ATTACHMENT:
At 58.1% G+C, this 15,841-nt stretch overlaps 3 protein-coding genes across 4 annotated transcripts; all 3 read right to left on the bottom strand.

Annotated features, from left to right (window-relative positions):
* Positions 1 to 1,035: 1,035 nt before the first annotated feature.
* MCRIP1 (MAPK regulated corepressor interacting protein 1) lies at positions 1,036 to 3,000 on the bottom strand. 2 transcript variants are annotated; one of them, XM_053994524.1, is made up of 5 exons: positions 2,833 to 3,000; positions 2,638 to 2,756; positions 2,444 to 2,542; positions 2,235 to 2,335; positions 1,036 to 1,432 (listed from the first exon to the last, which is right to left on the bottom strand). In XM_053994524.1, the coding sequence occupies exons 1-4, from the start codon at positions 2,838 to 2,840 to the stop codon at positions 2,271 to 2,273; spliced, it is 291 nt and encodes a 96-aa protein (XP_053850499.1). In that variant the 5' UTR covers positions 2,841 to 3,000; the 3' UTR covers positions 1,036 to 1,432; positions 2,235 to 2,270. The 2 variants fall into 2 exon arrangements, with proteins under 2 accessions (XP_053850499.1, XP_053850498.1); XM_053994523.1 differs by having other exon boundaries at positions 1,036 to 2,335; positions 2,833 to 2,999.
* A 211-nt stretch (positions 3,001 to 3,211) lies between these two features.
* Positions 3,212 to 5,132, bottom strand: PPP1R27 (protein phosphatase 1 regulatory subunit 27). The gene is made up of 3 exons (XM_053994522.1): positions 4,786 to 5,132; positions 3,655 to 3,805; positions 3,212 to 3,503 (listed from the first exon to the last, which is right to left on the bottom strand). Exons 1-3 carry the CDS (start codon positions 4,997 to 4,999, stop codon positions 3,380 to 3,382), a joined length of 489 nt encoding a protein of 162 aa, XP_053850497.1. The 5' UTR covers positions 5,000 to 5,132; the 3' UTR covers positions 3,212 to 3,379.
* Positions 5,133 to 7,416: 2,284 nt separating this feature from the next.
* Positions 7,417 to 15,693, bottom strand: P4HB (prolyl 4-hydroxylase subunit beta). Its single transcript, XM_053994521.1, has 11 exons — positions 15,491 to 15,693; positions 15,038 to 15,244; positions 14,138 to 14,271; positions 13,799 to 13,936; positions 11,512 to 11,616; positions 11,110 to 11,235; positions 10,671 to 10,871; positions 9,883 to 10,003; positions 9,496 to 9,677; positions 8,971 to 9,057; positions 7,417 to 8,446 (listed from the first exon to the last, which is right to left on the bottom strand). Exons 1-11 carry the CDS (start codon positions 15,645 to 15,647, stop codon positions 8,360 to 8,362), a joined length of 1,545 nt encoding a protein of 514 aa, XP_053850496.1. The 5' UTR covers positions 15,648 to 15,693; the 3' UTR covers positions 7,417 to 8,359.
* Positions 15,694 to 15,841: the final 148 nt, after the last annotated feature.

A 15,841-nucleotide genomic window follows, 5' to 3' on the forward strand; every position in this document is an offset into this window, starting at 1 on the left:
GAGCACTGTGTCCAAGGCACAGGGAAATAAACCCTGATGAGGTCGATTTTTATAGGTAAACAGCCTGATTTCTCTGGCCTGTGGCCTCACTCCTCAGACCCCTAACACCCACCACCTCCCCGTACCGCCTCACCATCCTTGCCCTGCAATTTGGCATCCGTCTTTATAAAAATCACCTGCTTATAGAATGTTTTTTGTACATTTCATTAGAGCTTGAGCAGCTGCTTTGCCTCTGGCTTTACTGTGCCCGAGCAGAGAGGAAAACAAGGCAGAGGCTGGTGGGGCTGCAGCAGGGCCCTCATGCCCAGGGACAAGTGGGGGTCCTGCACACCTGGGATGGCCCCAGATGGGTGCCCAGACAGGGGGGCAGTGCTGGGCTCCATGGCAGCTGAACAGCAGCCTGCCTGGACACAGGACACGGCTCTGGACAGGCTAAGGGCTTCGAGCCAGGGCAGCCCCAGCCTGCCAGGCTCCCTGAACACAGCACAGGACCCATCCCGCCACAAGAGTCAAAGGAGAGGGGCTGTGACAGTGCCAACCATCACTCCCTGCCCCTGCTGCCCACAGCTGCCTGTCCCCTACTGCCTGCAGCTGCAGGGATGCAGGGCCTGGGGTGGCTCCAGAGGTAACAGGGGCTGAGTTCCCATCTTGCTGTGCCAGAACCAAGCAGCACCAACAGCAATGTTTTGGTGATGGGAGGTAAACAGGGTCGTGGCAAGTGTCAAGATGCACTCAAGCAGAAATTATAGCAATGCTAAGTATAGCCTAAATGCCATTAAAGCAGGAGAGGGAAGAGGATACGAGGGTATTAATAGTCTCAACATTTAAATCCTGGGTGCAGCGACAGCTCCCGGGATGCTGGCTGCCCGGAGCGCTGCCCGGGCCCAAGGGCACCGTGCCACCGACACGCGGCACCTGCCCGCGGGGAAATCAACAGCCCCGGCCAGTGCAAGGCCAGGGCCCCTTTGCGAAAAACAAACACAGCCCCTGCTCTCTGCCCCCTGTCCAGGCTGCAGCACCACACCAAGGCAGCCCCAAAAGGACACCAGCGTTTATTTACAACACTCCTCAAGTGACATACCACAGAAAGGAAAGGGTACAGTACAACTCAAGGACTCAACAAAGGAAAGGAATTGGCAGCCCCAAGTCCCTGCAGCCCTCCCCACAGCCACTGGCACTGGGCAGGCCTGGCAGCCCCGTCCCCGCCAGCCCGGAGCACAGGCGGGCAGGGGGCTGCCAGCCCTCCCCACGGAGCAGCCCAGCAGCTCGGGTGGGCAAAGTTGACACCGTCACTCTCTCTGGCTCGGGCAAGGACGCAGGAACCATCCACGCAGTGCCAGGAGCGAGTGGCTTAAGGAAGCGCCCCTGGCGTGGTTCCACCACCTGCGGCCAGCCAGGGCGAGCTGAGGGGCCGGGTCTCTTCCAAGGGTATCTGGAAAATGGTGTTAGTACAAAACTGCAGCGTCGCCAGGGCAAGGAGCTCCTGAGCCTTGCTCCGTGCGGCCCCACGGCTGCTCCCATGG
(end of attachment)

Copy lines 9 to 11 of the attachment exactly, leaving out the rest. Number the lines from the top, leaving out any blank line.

* Positions 15,694 to 15,841: the final 148 nt, after the last annotated feature.

A 15,841-nucleotide genomic window follows, 5' to 3' on the forward strand; every position in this document is an offset into this window, starting at 1 on the left:
GAGCACTGTGTCCAAGGCACAGGGAAATAAACCCTGATGAGGTCGATTTTTATAGGTAAACAGCCTGATTTCTCTGGCCTGTGGCCTCACTCCTCAGACCCCTAACACCCACCACCTCCCCGTACCGCCTCACCATCCTTGCCCTGCAATTTGGCATCCGTCTTTATAAAAATCACCTGCTTATAGAATGTTTTTTGTACATTTCATTAGAGCTTGAGCAGCTGCTTTGCCTCTGGCTTTACTGTGCCCGAGCAGAGAGGAAAACAAGGCAGAGGCTGGTGGGGCTGCAGCAGGGCCCTCATGCCCAGGGACAAGTGGGGGTCCTGCACACCTGGGATGGCCCCAGATGGGTGCCCAGACAGGGGGGCAGTGCTGGGCTCCATGGCAGCTGAACAGCAGCCTGCCTGGACACAGGACACGGCTCTGGACAGGCTAAGGGCTTCGAGCCAGGGCAGCCCCAGCCTGCCAGGCTCCCTGAACACAGCACAGGACCCATCCCGCCACAAGAGTCAAAGGAGAGGGGCTGTGACAGTGCCAACCATCACTCCCTGCCCCTGCTGCCCACAGCTGCCTGTCCCCTACTGCCTGCAGCTGCAGGGATGCAGGGCCTGGGGTGGCTCCAGAGGTAACAGGGGCTGAGTTCCCATCTTGCTGTGCCAGAACCAAGCAGCACCAACAGCAATGTTTTGGTGATGGGAGGTAAACAGGGTCGTGGCAAGTGTCAAGATGCACTCAAGCAGAAATTATAGCAATGCTAAGTATAGCCTAAATGCCATTAAAGCAGGAGAGGGAAGAGGATACGAGGGTATTAATAGTCTCAACATTTAAATCCTGGGTGCAGCGACAGCTCCCGGGATGCTGGCTGCCCGGAGCGCTGCCCGGGCCCAAGGGCACCGTGCCACCGACACGCGGCACCTGCCCGCGGGGAAATCAACAGCCCCGGCCAGTGCAAGGCCAGGGCCCCTTTGCGAAAAACAAACACAGCCCCTGCTCTCTGCCCCCTGTCCAGGCTGCAGCACCACACCAAGGCAGCCCCAAAAGGACACCAGCGTTTATTTACAACACTCCTCAAGTGACATACCACAGAAAGGAAAGGGTACAGTACAACTCAAGGACTCAACAAAGGAAAGGAATTGGCAGCCCCAAGTCCCTGCAGCCCTCCCCACAGCCACTGGCACTGGGCAGGCCTGGCAGCCCCGTCCCCGCCAGCCCGGAGCACAGGCGGGCAGGGGGCTGCCAGCCCTCCCCACGGAGCAGCCCAGCAGCTCGGGTGGGCAAAGTTGACACCGTCACTCTCTCTGGCTCGGGCAAGGACGCAGGAACCATCCACGCAGTGCCAGGAGCGAGTGGCTTAAGGAAGCGCCCCTGGCGTGGTTCCACCACCTGCGGCCAGCCAGGGCGAGCTGAGGGGCCGGGTCTCTTCCAAGGGTATCTGGAAAATGGTGTTAGTACAAAACTGCAGCGTCGCCAGGGCAAGGAGCTCCTGAGCCTTGCTCCGTGCGGCCCCACGGCTGCTCCCATGG